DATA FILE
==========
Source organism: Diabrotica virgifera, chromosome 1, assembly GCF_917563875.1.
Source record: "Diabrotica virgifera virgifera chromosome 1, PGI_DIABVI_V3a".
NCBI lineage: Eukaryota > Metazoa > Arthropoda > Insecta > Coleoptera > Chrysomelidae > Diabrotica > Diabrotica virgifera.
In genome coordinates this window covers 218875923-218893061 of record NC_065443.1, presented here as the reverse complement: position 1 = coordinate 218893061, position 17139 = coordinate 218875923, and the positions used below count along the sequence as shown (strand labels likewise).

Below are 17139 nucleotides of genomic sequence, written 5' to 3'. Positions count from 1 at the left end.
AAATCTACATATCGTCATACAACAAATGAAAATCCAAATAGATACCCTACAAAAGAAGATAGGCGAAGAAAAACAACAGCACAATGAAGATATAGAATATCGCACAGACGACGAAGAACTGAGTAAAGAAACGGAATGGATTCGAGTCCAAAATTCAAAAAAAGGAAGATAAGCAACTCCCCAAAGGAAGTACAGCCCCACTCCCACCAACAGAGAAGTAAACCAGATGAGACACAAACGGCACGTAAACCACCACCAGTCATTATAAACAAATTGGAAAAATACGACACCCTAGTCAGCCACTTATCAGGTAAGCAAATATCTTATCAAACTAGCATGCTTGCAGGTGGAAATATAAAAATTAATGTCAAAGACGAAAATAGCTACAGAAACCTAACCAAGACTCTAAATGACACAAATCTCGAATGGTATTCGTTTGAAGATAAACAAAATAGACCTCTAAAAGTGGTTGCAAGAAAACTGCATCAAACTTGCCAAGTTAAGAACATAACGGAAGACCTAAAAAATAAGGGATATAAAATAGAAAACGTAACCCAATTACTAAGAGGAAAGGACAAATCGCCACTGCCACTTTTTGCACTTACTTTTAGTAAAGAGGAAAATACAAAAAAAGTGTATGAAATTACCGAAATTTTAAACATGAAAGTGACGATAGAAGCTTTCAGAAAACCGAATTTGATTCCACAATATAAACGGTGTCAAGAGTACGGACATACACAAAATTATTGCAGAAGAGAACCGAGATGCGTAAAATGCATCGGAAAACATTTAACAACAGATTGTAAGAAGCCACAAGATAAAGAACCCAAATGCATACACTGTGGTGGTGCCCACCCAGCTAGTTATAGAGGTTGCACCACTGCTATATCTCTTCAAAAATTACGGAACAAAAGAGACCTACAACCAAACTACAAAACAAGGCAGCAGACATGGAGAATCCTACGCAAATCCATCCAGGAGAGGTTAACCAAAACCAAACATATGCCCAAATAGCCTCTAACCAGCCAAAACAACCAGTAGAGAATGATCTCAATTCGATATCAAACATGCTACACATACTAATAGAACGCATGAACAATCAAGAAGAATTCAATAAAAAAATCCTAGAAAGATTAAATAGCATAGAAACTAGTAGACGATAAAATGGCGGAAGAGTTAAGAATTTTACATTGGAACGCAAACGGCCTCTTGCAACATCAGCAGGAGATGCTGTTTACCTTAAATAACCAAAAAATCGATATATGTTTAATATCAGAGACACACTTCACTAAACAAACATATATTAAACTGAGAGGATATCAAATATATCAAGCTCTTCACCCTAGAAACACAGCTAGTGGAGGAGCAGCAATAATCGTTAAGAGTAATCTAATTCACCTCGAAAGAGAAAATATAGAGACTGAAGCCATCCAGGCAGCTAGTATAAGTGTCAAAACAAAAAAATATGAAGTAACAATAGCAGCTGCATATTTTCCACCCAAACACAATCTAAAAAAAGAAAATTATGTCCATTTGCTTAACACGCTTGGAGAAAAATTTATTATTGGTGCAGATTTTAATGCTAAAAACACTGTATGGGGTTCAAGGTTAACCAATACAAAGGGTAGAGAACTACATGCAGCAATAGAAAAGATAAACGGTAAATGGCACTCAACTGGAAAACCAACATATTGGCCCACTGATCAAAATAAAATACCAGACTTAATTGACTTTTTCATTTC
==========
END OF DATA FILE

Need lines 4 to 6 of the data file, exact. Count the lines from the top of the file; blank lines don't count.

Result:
In genome coordinates this window covers 218875923-218893061 of record NC_065443.1, presented here as the reverse complement: position 1 = coordinate 218893061, position 17139 = coordinate 218875923, and the positions used below count along the sequence as shown (strand labels likewise).

Below are 17139 nucleotides of genomic sequence, written 5' to 3'. Positions count from 1 at the left end.
AAATCTACATATCGTCATACAACAAATGAAAATCCAAATAGATACCCTACAAAAGAAGATAGGCGAAGAAAAACAACAGCACAATGAAGATATAGAATATCGCACAGACGACGAAGAACTGAGTAAAGAAACGGAATGGATTCGAGTCCAAAATTCAAAAAAAGGAAGATAAGCAACTCCCCAAAGGAAGTACAGCCCCACTCCCACCAACAGAGAAGTAAACCAGATGAGACACAAACGGCACGTAAACCACCACCAGTCATTATAAACAAATTGGAAAAATACGACACCCTAGTCAGCCACTTATCAGGTAAGCAAATATCTTATCAAACTAGCATGCTTGCAGGTGGAAATATAAAAATTAATGTCAAAGACGAAAATAGCTACAGAAACCTAACCAAGACTCTAAATGACACAAATCTCGAATGGTATTCGTTTGAAGATAAACAAAATAGACCTCTAAAAGTGGTTGCAAGAAAACTGCATCAAACTTGCCAAGTTAAGAACATAACGGAAGACCTAAAAAATAAGGGATATAAAATAGAAAACGTAACCCAATTACTAAGAGGAAAGGACAAATCGCCACTGCCACTTTTTGCACTTACTTTTAGTAAAGAGGAAAATACAAAAAAAGTGTATGAAATTACCGAAATTTTAAACATGAAAGTGACGATAGAAGCTTTCAGAAAACCGAATTTGATTCCACAATATAAACGGTGTCAAGAGTACGGACATACACAAAATTATTGCAGAAGAGAACCGAGATGCGTAAAATGCATCGGAAAACATTTAACAACAGATTGTAAGAAGCCACAAGATAAAGAACCCAAATGCATACACTGTGGTGGTGCCCACCCAGCTAGTTATAGAGGTTGCACCACTGCTATATCTCTTCAAAAATTACGGAACAAAAGAGACCTACAACCAAACTACAAAACAAGGCAGCAGACATGGAGAATCCTACGCAAATCCATCCAGGAGAGGTTAACCAAAACCAAACATATGCCCAAATAGCCTCTAACCAGCCAAAACAACCAGTAGAGAATGATCTCAATTCGATATCAAACATGCTACACATACTAATAGAACGCATGAACAATCAAGAAGAATTCAATAAAAAAATCCTAGAAAGATTAAATAGCATAGAAACTAGTAGACGATAAAATGGCGGAAGAGTTAAGAATTTTACATTGGAACGCAAACGGCCTCTTGCAACATCAGCAGGAGATGCTGTTTACCTTAAATAACCAAAAAATCGATATATGTTTAATATCAGAGACACACTTCACTAAACAAACATATATTAAACTGAGAGGATATCAAATATATCAAGCTCTTCACCCTAGAAACACAGCTAGTGGAGGAGCAGCAATAATCGTTAAGAGTAATCTAATTCACCTCGAAAGAGAAAATATAGAGACTGAAGCCATCCAGGCAGCTAGTATAAGTGTCAAAACAAAAAAATATGAAGTAACAATAGCAGCTGCATATTTTCCACCCAAACACAATCTAAAAAAAGAAAATTATGTCCATTTGCTTAACACGCTTGGAGAAAAATTTATTATTGGTGCAGATTTTAATGCTAAAAACACTGTATGGGGTTCAAGGTTAACCAATACAAAGGGTAGAGAACTACATGCAGCAATAGAAAAGATAAACGGTAAATGGCACTCAACTGGAAAACCAACATATTGGCCCACTGATCAAAATAAAATACCAGACTTAATTGACTTTTTCATTTC